Therapeutic horticulture

The relationship between green spaces and human health and wellbeing is widely acknowledged and in recent years, there have been increasing calls for ‘social and therapeutic horticulture’ to be prescribed by health professionals. Research carried out by the National Garden Scheme (NGS) showed that 79% believe that access to a garden is ‘essential for quality of life’.

A three year study conducted by Loughborough University found that gardening can have a positive effect on physical and mental health, social skills and well-being of vulnerable adults. The study found that ‘growing things’, being outside in the fresh air and the physical toil helped improve health, well-being and mood. There were improvements in the social skills of participants and the opportunity to extend social networks between groups often marginalised in our society. The report concluded that: “horticulture and gardening can no longer be treated as a trivial activity; it is comparable to any other physical therapy”.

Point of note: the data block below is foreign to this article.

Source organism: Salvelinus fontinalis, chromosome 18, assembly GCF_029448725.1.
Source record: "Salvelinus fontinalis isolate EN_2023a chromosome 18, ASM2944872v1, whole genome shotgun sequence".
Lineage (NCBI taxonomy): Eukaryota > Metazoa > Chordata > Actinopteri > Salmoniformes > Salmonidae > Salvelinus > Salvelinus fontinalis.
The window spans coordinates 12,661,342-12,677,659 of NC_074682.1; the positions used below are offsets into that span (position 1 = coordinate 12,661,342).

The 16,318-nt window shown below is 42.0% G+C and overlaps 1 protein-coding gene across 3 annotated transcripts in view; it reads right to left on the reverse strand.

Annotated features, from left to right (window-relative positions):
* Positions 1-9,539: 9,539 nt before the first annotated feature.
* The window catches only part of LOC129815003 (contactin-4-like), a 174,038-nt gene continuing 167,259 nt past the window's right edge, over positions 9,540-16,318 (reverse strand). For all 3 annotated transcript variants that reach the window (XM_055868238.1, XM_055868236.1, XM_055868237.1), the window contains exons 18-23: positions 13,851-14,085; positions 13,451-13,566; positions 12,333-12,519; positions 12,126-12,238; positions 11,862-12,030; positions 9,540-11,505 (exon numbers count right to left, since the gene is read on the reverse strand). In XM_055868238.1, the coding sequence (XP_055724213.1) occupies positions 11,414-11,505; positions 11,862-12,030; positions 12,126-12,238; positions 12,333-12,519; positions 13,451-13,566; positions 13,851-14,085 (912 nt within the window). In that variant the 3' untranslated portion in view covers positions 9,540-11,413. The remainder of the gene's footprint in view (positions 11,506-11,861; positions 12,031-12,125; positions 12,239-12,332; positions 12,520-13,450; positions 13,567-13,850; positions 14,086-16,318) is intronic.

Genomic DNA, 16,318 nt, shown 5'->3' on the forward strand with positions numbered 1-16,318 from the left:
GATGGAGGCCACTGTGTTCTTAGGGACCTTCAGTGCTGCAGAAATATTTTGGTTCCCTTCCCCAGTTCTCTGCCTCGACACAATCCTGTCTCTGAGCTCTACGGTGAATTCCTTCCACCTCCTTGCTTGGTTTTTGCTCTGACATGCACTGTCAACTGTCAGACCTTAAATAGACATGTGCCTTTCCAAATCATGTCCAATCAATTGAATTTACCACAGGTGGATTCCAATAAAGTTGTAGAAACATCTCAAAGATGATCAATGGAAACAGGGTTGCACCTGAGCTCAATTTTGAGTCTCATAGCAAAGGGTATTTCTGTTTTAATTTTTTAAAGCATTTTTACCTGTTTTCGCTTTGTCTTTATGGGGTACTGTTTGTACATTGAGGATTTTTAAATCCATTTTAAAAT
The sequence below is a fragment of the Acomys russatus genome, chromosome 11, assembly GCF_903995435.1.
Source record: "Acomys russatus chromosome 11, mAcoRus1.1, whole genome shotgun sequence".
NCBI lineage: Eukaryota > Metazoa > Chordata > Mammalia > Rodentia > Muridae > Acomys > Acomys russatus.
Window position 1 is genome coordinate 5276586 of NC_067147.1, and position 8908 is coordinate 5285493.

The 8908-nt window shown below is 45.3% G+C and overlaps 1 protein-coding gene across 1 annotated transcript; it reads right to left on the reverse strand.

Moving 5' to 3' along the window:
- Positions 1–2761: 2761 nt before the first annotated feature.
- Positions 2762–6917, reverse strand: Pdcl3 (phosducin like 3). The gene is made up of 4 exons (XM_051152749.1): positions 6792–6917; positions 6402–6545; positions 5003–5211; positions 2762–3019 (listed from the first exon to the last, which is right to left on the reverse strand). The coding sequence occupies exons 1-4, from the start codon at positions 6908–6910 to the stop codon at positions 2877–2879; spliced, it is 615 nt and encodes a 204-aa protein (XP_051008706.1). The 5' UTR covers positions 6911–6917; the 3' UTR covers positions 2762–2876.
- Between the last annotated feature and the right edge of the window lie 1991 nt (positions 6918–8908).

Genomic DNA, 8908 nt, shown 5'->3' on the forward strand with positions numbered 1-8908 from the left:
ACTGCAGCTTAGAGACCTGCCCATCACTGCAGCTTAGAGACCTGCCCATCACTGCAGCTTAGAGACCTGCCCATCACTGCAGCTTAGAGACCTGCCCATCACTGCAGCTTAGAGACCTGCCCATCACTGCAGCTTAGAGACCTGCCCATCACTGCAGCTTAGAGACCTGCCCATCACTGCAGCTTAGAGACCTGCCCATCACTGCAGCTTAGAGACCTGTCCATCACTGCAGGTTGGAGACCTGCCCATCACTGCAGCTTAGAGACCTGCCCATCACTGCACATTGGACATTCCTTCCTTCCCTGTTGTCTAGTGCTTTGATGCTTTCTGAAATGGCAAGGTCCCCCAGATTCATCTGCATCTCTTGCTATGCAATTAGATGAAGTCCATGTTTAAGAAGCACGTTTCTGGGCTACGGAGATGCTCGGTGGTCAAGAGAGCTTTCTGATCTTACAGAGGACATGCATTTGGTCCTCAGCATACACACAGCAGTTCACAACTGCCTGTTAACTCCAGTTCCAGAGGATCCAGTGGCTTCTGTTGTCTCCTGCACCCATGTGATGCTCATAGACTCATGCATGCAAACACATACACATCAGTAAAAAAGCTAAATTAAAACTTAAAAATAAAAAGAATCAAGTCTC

An evidence database kept by Kathleen Wolf at the College of the Environment, Washington University, concludes that the experience of nature and green spaces “help to restore the mind from mental fatigue and provides a calming and inspiring environment”.

The Therapy Garden provides clients with a calm, protected space and a supportive environment, in which you can begin to allow new experiences in, reconnect with nature and really benefit from the healing power of the garden.